Duane Helleloid, Ph.D.  |  International Business

While food may be consumed locally, it is grown worldwide. The price of groceries in the U.S. is directly impacted by the weather in Argentina, Russia, Australia and everywhere else in the world.

So Long, Bangalore; Now Manila's on the Line

James J. Stewart, DSc  |  Operations Management

The Filipino workforce, well trained in English, is luring call center operations from Bangalore and Gurgaon. Cost-conscious operations managers should take note.

The Economics of Alternative Energy

James J. Stewart, DSc  |  Operations Management

Electricity generated from fossil fuels is starting to lose its price edge over some renewable energy sources. When will it be time for energy producers and consumers to jump on board?

The Deal Is Simple. Australia Gets Money, China Gets Australia.

Duane Helleloid, Ph.D.  |  International Business

China's booming demand for iron ore is causing opportunities and problems in Australia.

The Deal Is Simple. Australia Gets Money, China Gets Australia.

Douglas W. Lyon, Ph.D., CPA  |  Business Fundamentals

Exports to China have helped Australia escape the global recession. Nonetheless, many Australians are worried.

Australia's Mother Lode of Mining Jobs

Duane Helleloid, Ph.D.  |  International Business

Brisk demand for minerals has led to a mining boom in Australia. It offers great pay, but you could get killed.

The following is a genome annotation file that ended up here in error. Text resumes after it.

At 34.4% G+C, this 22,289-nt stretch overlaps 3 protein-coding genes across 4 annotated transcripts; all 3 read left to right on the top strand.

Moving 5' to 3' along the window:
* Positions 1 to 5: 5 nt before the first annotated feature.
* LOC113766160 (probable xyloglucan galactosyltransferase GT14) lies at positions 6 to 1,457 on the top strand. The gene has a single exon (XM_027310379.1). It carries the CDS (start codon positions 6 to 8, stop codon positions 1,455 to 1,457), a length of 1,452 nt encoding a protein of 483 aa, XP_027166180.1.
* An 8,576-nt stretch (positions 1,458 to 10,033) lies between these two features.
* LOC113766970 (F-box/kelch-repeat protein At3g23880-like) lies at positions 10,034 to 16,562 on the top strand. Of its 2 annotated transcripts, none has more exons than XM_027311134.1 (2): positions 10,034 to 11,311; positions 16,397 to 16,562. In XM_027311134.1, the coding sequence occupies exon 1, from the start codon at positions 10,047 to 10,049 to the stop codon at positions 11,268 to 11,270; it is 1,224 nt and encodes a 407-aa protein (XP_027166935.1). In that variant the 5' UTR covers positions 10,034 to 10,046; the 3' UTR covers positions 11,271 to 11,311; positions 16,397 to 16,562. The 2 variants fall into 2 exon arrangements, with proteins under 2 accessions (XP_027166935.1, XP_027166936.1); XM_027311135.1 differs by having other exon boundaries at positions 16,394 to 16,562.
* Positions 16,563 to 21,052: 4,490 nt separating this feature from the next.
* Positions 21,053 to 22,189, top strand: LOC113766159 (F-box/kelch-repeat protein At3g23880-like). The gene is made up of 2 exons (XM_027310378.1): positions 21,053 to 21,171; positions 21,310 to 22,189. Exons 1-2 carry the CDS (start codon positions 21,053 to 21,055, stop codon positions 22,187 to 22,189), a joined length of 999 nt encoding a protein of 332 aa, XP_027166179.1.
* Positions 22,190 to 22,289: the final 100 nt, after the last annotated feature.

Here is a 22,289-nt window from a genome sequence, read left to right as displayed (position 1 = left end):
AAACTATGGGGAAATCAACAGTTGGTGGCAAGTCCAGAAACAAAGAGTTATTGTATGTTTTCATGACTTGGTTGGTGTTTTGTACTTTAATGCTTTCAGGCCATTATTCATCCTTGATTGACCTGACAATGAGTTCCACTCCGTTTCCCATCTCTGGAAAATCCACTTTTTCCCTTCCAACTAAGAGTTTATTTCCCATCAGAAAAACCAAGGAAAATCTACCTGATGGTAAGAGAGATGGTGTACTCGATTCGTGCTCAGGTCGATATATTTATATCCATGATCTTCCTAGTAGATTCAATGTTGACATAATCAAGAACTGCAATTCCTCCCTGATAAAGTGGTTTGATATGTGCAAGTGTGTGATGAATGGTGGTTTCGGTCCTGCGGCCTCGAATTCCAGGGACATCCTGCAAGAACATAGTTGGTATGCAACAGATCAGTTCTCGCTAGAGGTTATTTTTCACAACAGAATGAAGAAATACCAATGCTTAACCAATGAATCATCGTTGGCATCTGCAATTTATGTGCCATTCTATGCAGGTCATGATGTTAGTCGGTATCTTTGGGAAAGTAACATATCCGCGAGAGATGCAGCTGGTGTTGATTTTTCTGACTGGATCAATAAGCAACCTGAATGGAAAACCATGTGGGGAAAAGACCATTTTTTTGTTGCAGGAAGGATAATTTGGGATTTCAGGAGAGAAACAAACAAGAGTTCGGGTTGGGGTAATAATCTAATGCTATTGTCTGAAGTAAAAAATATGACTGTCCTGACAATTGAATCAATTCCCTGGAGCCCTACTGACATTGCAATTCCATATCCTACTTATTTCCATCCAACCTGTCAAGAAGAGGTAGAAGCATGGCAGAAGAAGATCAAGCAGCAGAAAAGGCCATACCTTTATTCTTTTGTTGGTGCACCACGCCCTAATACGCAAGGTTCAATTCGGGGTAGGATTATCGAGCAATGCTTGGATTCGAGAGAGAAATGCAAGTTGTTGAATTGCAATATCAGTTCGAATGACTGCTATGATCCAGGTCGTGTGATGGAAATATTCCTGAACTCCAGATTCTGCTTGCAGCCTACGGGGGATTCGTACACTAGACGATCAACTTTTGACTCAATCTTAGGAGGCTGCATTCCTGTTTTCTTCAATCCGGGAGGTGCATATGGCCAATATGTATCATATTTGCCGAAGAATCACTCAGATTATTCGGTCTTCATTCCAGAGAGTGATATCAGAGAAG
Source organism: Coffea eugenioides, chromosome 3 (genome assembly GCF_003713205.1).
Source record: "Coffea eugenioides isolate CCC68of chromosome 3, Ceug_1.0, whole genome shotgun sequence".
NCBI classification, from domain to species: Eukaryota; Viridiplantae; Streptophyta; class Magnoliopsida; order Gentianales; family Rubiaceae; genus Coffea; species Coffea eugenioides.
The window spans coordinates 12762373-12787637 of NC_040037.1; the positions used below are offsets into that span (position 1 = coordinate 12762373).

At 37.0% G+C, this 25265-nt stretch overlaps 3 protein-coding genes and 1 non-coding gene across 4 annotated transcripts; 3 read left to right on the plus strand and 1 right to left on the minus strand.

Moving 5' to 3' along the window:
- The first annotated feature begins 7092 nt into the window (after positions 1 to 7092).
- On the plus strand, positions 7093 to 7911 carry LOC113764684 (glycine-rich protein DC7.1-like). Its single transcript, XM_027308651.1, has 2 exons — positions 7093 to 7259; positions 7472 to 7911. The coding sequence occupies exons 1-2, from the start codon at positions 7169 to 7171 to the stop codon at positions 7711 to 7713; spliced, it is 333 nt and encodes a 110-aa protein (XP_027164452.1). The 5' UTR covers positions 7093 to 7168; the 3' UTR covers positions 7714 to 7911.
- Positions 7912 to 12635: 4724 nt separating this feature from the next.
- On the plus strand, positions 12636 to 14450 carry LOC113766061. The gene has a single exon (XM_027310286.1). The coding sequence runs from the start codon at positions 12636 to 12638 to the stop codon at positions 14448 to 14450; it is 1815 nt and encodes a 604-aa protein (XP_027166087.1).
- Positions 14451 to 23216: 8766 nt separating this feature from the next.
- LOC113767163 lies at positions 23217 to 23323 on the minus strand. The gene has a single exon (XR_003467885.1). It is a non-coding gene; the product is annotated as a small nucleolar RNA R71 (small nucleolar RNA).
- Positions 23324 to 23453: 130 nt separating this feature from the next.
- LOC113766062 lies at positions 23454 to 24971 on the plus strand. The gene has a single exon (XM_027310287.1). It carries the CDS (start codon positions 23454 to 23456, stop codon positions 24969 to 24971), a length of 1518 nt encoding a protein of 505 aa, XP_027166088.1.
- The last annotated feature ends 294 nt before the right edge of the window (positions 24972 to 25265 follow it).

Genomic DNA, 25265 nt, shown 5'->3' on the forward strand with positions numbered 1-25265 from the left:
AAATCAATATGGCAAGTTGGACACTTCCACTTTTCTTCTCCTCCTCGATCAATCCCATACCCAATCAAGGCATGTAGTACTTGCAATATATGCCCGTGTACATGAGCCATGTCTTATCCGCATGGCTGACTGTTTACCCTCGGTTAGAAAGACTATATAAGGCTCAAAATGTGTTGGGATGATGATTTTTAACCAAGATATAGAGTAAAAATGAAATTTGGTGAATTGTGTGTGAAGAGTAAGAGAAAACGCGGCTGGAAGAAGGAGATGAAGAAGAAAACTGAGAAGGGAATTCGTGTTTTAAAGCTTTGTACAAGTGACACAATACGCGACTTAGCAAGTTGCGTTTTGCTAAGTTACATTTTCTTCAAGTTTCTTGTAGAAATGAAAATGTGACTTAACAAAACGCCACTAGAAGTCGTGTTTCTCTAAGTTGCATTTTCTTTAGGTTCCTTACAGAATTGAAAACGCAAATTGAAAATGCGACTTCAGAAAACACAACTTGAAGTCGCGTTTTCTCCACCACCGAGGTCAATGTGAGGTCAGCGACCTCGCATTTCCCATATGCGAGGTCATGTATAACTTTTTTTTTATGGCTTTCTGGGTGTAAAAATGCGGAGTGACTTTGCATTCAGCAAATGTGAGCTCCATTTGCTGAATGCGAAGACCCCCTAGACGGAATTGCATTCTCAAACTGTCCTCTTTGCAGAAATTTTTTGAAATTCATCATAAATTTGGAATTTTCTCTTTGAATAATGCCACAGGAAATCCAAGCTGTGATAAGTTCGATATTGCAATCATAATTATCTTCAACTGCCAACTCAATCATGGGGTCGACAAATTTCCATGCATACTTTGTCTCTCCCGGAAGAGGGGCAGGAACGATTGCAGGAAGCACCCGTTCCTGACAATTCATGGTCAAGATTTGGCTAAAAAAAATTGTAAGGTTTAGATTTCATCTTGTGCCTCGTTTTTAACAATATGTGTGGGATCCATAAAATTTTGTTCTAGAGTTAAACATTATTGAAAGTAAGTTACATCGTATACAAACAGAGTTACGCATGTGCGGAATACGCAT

Alan Mulally's Asian Sales Call

Robert A. Clark, MBA, Ph.D.  |  Finance

Can Ford make up for lost time in Asia?

Alan Mulally's Asian Sales Call

James J. Stewart, DSc  |  Operations Management

Making up for lost time, the Ford CEO is boosting production, as well as investment and marketing, in fast-growing China and India

Yahoo Opens its Checkbook

David George Vequist IV, Ph.D.  |  Accounting & Taxation

Yahoo is interested in purchasing companies that bring the Web portal more users

Grief for Greenbacks

Larry Walther, Ph.D., CPA, CMA  |  Accounting & Taxation

Why do exchange rates change, how are currencies priced, and what are the accounting implications? These are complex questions which accountants must understand in this era of global trade and transfer.

M&A: Behind the Heat on Global Deals

Duane Helleloid, Ph.D.  |  International Business

Heightened antitrust action, such as China's no on Coke-Huiyuan, may signal a new approach to protectionism.

Wireless Web Phones for Less Than $50

David George Vequist IV, Ph.D.  |  Accounting & Taxation

A new subsidiary of Hutchison Whampoa, INQ, plans to make ultracheap mobile phones for surfing the Net.